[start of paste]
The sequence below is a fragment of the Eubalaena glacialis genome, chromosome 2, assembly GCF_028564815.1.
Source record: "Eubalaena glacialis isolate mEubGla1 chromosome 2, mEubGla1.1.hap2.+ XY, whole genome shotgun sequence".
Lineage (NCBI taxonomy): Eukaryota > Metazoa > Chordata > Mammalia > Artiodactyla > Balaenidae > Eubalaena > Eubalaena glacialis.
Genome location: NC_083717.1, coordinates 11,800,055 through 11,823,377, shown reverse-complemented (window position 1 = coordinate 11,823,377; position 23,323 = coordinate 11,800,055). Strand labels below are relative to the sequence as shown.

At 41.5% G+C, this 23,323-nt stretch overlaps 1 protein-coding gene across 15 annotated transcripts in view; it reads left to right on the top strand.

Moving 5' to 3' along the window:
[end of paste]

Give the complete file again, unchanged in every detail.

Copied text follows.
The sequence below is a fragment of the Eubalaena glacialis genome, chromosome 2, assembly GCF_028564815.1.
Source record: "Eubalaena glacialis isolate mEubGla1 chromosome 2, mEubGla1.1.hap2.+ XY, whole genome shotgun sequence".
Lineage (NCBI taxonomy): Eukaryota > Metazoa > Chordata > Mammalia > Artiodactyla > Balaenidae > Eubalaena > Eubalaena glacialis.
Genome location: NC_083717.1, coordinates 11,800,055 through 11,823,377, shown reverse-complemented (window position 1 = coordinate 11,823,377; position 23,323 = coordinate 11,800,055). Strand labels below are relative to the sequence as shown.

At 41.5% G+C, this 23,323-nt stretch overlaps 1 protein-coding gene across 15 annotated transcripts in view; it reads left to right on the top strand.

Moving 5' to 3' along the window: